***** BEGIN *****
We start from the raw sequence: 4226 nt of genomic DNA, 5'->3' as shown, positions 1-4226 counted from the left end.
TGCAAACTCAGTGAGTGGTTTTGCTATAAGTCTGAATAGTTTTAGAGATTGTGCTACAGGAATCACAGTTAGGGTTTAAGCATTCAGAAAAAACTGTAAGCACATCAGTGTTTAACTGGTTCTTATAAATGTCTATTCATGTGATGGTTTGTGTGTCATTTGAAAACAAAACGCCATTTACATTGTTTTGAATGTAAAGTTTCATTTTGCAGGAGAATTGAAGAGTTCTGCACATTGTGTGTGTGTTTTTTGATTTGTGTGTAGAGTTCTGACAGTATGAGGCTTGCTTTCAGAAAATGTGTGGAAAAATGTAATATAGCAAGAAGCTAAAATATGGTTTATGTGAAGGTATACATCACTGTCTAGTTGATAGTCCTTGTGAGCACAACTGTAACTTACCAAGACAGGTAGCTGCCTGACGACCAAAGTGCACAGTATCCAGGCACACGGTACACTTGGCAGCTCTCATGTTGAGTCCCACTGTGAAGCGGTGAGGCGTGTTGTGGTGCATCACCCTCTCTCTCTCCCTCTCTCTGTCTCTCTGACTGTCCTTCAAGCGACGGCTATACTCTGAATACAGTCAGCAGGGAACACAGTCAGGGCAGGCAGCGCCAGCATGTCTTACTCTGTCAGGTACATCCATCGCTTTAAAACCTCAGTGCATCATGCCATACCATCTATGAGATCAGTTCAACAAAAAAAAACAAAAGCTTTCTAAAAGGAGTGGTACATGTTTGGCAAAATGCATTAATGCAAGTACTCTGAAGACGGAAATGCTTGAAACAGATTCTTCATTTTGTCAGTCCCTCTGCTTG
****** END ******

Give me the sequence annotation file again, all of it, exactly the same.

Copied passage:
We start from the raw sequence: 4226 nt of genomic DNA, 5'->3' as shown, positions 1-4226 counted from the left end.
TGCAAACTCAGTGAGTGGTTTTGCTATAAGTCTGAATAGTTTTAGAGATTGTGCTACAGGAATCACAGTTAGGGTTTAAGCATTCAGAAAAAACTGTAAGCACATCAGTGTTTAACTGGTTCTTATAAATGTCTATTCATGTGATGGTTTGTGTGTCATTTGAAAACAAAACGCCATTTACATTGTTTTGAATGTAAAGTTTCATTTTGCAGGAGAATTGAAGAGTTCTGCACATTGTGTGTGTGTTTTTTGATTTGTGTGTAGAGTTCTGACAGTATGAGGCTTGCTTTCAGAAAATGTGTGGAAAAATGTAATATAGCAAGAAGCTAAAATATGGTTTATGTGAAGGTATACATCACTGTCTAGTTGATAGTCCTTGTGAGCACAACTGTAACTTACCAAGACAGGTAGCTGCCTGACGACCAAAGTGCACAGTATCCAGGCACACGGTACACTTGGCAGCTCTCATGTTGAGTCCCACTGTGAAGCGGTGAGGCGTGTTGTGGTGCATCACCCTCTCTCTCTCCCTCTCTCTGTCTCTCTGACTGTCCTTCAAGCGACGGCTATACTCTGAATACAGTCAGCAGGGAACACAGTCAGGGCAGGCAGCGCCAGCATGTCTTACTCTGTCAGGTACATCCATCGCTTTAAAACCTCAGTGCATCATGCCATACCATCTATGAGATCAGTTCAACAAAAAAAAACAAAAGCTTTCTAAAAGGAGTGGTACATGTTTGGCAAAATGCATTAATGCAAGTACTCTGAAGACGGAAATGCTTGAAACAGATTCTTCATTTTGTCAGTCCCTCTGCTTG